For the first factor, the Court found Plaintiff sufficiently demonstrated a likelihood of success on the merits for its allegations of counterfeiting, infringement, and false designation of origin based on the Eleventh Circuit’s seven-factor balancing test for the likelihood of confusion. See Lipscher v. LRP Publ’ns, Inc., 266 F.3d 1305, 1313 (11th Cir. 2001); see also Dieter v. B & H Indus. of Sw. Fla., Inc., 880 F.2d 322, 326 (11th Cir. 1989); Safeway Stores, Inc. v. Safeway Disc. Drugs, Inc., 675 F.2d 1160, 1164 (11th Cir. 1982). Noting that no one factor is dispositive, the Court highlighted the strength of the Plaintiff’s mark, the Defendant’s intent to pass itself off as genuine, the similarity of the target customers, and the Defendant’s bad faith to siphon the Plaintiff’s brand reputation as the support needed to demonstrate Plaintiff’s probably success.
For the second factor, the Court found the Plaintiff’s evidence more than sufficient to establish a likelihood of irreparable harm. Noting that while the Eleventh Circuit acknowledges the establishment of the first factor allows a presumption of irreparable harm, “the strength of this presumption has been called into question by the Supreme Court’s decision in eBay Inc. v. MercExchange, L.L.C., 547 U.S. 388 (2006).” Order at 10. Yet, despite the discretion to do so, Judge Batten did not rely on the permitted presumption. Instead, he recognized the Plaintiff’s sufficient demonstration of evidence showing imminent and unquantifiable damage to their reputation and goodwill.
The Order’s quick treatment of the balance of hardships factor echoes the findings established by the first and second factors. In other words, since the Defendant seems to have no legal right to use Plaintiff’s marks, then the Defendant will not suffer any legitimate hardship caused by temporarily suspending its use.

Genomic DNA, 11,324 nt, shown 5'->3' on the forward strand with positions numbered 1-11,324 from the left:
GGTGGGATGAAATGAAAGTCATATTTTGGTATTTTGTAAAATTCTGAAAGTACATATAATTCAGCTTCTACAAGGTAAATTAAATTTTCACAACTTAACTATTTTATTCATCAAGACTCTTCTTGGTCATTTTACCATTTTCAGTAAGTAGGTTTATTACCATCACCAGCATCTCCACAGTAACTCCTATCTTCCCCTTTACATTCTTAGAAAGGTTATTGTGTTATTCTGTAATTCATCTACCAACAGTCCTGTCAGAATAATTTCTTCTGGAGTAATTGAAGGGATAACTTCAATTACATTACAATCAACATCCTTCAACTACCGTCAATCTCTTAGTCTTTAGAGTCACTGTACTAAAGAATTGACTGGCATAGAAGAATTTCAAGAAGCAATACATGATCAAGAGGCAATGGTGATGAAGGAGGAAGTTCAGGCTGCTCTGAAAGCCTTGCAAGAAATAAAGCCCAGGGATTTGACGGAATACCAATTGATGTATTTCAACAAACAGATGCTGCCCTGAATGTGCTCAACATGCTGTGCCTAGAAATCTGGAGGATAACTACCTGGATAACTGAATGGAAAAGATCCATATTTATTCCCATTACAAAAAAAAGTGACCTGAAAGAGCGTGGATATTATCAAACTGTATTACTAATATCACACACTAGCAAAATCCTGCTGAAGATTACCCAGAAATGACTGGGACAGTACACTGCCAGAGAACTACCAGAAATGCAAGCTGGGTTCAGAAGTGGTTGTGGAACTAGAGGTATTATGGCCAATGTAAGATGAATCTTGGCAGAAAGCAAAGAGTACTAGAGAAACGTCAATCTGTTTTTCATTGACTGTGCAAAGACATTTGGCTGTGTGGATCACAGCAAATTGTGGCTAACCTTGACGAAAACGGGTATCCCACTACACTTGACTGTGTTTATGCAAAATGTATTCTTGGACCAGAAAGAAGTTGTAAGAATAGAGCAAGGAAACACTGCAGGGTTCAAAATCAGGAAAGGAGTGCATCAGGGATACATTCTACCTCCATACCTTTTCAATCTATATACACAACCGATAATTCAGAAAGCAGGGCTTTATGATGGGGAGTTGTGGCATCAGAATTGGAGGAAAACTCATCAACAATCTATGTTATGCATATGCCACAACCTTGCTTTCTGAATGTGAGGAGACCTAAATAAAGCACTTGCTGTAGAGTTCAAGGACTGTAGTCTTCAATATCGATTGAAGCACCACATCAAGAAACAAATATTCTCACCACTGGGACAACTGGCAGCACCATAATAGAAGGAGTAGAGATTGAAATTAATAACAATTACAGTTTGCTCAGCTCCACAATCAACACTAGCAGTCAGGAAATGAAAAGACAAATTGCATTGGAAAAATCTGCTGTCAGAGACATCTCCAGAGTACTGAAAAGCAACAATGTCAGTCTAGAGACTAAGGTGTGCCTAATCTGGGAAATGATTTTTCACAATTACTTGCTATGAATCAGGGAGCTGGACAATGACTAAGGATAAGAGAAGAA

Finally, Judge Batten aligned the public interest factor with the interest inherit to trademark law, stating “[t]he public has an interest in not being misled as to the origin, source, or sponsorship of trademarked products.” Order at 12, citing Nike, Inc. v. Leslie, 227 U.S.P.Q. 574, 575 (1985). Judge Batten cited additional caselaw support for the position that trademark laws protect consumers from confusion or from being misled into buying imitation goods.
The fact that the Defendants are unknown and allegedly difficult to reach did not dissuade the Judge’s decision. In fact, the electronic anonymity hiding the alleged infringers seemed to underscore the rationale for the ex parte order. Judge Batten even noted that “[t]he justification for an ex parte order is even more compelling where a significant amount of evidence pertaining to the infringing activity is in electronic form, and therefore subject to quick, easy, and untraceable destruction by Defendant.” Order at 5, citing Dell Inc. v. BelgiumDomains, LLC, 2007 WL 6862341 at *2 (S.D. Fla. 2007); see alsoChanel, Inc. v. Chanel255.ORG, et al., 2012 WL 12845630 at *5 (S.D. Fla. 2012).
To rectify the Plaintiff’s irreparable injury, the TRO commands the named and any unnamed hosting sites to suspend or disable the domain name, and to prevent the Defendant from transferring the name to another party or registrar. In a similar vein, the Order commands the named and any unnamed service providers to cease services and disable access. Further, the hosting sites and service providers are ordered to disclose the Defendants’ identities. The Order does not require M+A Matting to post a bond or security at this time, unless or until a Defendant challenges this portion of the Order.
In addition to the injunctive relief just granted, Plaintiff’s Complaint seeks damages, judgment as to infringement, unfair competition, and willfulness, as well as attorneys’ fees, costs, and expenses.
A hearing for the requested preliminary injunction is set for May 8 before Judge Batten.
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This is an interesting case that highlights the difficulty of identifying anonymous defendants in trademark infringement cases. The ex parte TRO granted by Judge Batten seems appropriate given the strength of the plaintiff’s evidence of infringement and the likelihood of irreparable harm to their reputation and goodwill. It will be interesting to see how the case develops further.
Thanks, Ely Shemer